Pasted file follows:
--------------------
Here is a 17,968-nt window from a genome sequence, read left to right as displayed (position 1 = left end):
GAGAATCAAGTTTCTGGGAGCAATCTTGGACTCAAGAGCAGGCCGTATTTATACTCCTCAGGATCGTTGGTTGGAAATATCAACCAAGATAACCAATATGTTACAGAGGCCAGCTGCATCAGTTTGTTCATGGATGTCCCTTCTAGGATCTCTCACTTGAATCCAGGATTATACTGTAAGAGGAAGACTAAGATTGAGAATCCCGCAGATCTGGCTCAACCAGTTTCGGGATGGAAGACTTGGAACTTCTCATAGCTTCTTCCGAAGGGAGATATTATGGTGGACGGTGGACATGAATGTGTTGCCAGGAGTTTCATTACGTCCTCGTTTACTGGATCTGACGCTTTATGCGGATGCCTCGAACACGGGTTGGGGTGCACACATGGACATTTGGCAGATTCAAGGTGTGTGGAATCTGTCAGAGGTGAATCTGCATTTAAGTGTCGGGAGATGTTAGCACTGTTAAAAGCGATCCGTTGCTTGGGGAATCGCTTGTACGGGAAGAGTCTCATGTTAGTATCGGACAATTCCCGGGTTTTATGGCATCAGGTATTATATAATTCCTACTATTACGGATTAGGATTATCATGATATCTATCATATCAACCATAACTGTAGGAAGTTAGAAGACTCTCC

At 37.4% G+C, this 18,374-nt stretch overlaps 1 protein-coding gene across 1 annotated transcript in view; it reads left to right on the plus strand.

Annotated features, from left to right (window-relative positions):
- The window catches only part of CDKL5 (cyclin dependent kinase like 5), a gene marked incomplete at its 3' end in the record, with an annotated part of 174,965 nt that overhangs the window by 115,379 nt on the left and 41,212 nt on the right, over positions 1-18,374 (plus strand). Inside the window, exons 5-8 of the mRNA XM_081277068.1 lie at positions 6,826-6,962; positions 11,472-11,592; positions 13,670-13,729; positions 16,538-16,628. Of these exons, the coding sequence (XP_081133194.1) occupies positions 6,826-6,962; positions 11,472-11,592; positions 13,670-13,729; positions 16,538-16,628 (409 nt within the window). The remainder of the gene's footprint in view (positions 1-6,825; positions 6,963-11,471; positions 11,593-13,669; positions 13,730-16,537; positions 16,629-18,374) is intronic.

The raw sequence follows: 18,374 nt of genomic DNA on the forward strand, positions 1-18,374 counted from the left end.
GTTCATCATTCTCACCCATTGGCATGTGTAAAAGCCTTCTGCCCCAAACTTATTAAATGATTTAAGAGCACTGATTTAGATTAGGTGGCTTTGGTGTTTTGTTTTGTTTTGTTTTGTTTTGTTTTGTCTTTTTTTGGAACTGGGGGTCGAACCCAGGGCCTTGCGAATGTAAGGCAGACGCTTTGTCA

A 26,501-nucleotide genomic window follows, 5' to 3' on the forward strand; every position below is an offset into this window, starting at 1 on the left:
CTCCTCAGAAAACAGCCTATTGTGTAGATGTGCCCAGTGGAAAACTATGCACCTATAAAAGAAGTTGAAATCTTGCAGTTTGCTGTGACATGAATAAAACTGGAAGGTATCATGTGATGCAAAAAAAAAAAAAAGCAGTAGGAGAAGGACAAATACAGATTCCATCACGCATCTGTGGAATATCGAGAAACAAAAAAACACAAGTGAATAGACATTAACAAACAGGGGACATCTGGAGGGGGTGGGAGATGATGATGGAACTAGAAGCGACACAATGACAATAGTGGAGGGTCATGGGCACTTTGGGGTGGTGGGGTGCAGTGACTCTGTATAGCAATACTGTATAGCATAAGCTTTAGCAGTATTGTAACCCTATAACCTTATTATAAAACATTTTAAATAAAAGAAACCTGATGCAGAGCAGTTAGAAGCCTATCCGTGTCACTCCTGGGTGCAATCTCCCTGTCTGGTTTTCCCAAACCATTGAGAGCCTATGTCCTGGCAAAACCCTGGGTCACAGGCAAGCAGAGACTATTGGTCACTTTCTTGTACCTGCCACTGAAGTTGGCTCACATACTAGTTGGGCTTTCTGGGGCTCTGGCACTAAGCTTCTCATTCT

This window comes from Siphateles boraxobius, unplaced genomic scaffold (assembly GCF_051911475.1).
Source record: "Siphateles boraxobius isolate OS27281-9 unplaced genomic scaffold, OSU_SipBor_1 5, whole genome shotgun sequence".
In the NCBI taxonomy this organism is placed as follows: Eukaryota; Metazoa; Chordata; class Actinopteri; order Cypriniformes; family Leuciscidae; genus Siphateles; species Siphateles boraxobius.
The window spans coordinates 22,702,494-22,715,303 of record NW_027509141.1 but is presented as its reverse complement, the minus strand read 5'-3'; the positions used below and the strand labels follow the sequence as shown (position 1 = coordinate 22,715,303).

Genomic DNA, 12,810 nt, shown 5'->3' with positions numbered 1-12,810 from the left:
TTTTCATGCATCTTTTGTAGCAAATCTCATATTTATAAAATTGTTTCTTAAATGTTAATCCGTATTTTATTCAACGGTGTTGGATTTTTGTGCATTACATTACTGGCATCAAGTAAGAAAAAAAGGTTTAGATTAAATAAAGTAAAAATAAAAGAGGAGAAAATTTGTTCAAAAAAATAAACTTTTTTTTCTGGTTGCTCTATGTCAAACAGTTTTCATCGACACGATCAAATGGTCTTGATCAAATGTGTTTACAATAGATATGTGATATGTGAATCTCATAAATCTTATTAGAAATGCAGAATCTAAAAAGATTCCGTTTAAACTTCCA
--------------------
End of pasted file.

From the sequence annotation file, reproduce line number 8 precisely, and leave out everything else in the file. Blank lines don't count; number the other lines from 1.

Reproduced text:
A 26,501-nucleotide genomic window follows, 5' to 3' on the forward strand; every position below is an offset into this window, starting at 1 on the left: